Dragon Ball Z: Harukanaru Densetsu

Dragon Ball Z: Harukanaru Densetsu

Written by Cyril Lachel on 6/21/2007 for DS  
More On: Dragon Ball Z: Harukanaru Densetsu
Few television shows lend themselves to the video game format better than Dragon Ball Z. With its large cast of characters and non-stop conflict, this long-running anime is the perfect fit for action and fighting games. But just because Goku, Vegeta, Trunks and the rest of the gang are perfect for beat-em-ups, that doesn't mean that they're going to fit into every video game genre. I can do without a Dragon Ball Z Sudoku spin-off, or a cart racing game, or even a rhythm game. And now that I've played Atari's newest Nintendo DS effort, Dragon Ball Z: Harukanaru Densetsu, I can safely say that I can do without a card fighting adventure game.
This is Dragon Ball Z: Harukanaru Densetsu, a card fighting game with an insanely difficult name to pronounce. But forget the subtitle, all you need to know about this game is that it takes all of the fun and excitement of a Dragon Ball Z episode and slows it down to the pace of a card game. While the idea of a card battling Dragon Ball Z game isn't so bad that it couldn't be done well, this effort is so simplistic and repetitive that it makes you wonder why developer Bec even bothered.
The problem most card games have is that they are extremely complex and convoluted. A game like Magic: The Gathering can't be explained just a few short sentences, you really have to sit down with it and learn the finer points that make the game worth playing. Dragon Ball Z: Harukanaru Densetsu takes a decidedly different approach; this is perhaps the easiest card battling game you will ever play. Instead of having to learn what each card does, Harukanaru Densetsu is all about numbers and objects, something most gamers will learn within the first round of their very first fight.
At its core Harukanaru Densetsu is essentially the card game War. Two players battle against each other and turn over cards, whoever has the higher numbered card wins and is able to use whatever skill the card holds. Each card has a small picture of one of the character's abilities, which include fighting, running away, upping their defense, use and item, and so on so forth. Each of these cards has a number on the top, and once both cards are turned over the winner is determined by who has the higher numbered card.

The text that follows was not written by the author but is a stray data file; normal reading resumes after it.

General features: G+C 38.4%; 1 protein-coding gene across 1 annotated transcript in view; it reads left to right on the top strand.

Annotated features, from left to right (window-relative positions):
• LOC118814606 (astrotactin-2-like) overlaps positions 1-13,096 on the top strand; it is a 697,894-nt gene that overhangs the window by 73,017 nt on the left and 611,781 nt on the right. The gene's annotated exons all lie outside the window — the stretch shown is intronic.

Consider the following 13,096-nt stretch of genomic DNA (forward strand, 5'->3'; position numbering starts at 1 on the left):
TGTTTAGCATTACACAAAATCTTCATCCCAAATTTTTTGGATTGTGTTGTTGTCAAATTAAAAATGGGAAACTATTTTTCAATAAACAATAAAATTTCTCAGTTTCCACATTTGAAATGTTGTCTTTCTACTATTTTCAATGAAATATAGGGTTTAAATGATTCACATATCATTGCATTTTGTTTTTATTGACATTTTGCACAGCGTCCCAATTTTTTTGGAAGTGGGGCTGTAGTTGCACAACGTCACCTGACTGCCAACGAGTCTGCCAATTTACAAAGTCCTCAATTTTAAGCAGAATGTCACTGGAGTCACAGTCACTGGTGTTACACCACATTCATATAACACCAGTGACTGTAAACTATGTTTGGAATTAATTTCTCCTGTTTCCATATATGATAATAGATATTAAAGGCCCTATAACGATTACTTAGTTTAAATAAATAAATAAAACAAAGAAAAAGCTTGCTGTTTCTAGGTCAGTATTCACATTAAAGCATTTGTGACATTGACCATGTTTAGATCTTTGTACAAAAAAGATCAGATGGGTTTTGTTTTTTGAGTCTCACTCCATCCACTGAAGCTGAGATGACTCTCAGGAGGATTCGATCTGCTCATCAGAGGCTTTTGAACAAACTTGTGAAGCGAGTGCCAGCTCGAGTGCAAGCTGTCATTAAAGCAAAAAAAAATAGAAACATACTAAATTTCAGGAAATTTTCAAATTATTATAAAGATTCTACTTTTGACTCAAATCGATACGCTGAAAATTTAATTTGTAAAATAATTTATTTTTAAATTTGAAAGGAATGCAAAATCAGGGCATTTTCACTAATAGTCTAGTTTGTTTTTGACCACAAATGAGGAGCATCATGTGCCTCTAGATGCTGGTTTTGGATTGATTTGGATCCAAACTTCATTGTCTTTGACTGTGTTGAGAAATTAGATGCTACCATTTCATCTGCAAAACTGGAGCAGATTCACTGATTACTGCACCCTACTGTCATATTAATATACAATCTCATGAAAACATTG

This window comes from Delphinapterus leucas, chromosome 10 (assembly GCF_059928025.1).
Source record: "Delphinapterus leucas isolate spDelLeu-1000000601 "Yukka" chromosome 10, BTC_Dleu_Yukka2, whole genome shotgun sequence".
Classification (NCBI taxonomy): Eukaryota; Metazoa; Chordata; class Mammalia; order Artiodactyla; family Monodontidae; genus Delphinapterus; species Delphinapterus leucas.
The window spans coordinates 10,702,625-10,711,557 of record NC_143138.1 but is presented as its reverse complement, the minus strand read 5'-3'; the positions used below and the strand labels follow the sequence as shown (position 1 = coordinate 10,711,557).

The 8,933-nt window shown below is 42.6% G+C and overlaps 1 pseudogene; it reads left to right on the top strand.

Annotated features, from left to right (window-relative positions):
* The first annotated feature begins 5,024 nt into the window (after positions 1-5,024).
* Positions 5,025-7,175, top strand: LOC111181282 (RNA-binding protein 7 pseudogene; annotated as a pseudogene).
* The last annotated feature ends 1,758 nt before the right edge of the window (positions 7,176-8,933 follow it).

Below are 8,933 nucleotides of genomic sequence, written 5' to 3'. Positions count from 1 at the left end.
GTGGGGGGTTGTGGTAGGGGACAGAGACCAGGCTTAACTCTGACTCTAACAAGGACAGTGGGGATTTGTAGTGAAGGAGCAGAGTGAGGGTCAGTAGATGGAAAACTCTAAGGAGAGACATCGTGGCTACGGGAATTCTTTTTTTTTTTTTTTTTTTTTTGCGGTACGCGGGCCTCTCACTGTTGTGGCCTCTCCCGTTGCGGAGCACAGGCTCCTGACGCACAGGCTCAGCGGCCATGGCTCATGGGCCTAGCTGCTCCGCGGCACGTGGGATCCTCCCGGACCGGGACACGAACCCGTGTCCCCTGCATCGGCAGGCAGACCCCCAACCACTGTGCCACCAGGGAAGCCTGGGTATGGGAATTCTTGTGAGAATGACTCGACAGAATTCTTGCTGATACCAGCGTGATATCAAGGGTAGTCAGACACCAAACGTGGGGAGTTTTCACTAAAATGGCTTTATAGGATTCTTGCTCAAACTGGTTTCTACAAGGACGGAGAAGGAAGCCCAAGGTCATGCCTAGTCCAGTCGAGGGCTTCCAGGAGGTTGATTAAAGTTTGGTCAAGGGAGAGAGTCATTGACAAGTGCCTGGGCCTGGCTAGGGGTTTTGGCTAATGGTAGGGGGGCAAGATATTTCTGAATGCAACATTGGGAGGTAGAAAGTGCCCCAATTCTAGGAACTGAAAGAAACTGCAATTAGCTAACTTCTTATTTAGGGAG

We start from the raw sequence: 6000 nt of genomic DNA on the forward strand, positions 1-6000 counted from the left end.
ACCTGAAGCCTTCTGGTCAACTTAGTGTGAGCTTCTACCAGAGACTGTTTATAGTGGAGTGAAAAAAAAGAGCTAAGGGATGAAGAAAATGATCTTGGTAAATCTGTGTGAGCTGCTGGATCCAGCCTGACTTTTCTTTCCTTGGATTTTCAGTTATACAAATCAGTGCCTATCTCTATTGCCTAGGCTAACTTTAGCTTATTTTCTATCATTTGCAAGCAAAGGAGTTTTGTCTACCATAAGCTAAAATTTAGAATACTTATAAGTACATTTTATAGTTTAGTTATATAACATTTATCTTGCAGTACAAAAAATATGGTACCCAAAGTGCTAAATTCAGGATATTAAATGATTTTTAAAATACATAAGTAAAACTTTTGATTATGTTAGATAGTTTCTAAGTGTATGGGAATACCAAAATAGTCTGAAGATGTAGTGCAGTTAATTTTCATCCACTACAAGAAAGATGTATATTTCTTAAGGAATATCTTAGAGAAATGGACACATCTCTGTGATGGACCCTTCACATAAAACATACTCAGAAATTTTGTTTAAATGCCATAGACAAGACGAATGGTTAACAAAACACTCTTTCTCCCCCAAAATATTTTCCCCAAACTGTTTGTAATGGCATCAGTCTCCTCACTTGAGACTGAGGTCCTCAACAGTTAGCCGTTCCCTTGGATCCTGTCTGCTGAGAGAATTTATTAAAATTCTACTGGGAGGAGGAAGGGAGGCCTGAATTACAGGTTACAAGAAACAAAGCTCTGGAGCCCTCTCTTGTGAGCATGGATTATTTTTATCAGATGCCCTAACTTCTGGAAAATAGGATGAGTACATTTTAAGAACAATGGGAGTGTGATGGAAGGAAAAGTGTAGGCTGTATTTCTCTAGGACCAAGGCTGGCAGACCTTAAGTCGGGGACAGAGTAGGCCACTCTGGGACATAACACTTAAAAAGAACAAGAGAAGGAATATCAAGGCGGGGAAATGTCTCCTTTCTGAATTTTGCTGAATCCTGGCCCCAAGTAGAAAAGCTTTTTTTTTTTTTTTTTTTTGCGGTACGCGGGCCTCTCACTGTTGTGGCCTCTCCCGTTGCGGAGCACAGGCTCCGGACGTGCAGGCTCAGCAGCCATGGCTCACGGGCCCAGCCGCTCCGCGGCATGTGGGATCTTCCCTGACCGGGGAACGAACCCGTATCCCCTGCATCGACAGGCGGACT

Along with the power number, you also have a number that shows your guard against an attack. Let's say you lose a round and the enemy is going to attack you, this guard number is there to keep you protected against a certain amount of damage. As you go back and forth winning (and losing) rounds you will be taking life away from your opponent, the winner is determined after one of the two players loses off of their health. To add a little spice to the combat, you will be able to create card combos (assuming you have cards in your hand with the same power or guard value). This has the potential of adding to the overall depth of the game, but it's rare and not as interesting as it should be. Unfortunately that's it, that's the entirety of the combat system. You just pick high numbered cards out of your imaginary deck and hope to place a larger number than your opponent.
While there's something to be said about the simple nature of Harukanaru Densetsu's card combat, the problem is that every round seems to be determined by luck rather than skill. You don't have much control over your deck, so it all comes down to what cards are selected for you to play. All you can do is hope for the best when you select five low numbered cards, whereas by sharp contrast you're practically invincible when you have a hand of mostly high numbered cards. This didn't annoy me as much as other luck-based card games (I'm looking at you SNK vs. Capcom: Card Fighters DS), but it's frustrating all the same.
Believe it or not, these card battles are strung together by a rather lengthy (an incredibly boring) set of stories ripped right out of the Dragon Ball Z anime. When you first start the game you will have a choice between three different scenarios, each with their own stories and characters. At first you get to adventure with Goku, Gohan and Piccolo, but eventually Vegeta's scenario is unlocked. Each of these stories unfolds in long, drawn out clips of dialogue that seem to go absolutely nowhere. The stories are exactly the same as what you would expect from any other Dragon Ball Z game or episode, the character arcs are the same and they all play out in a predictable fashion.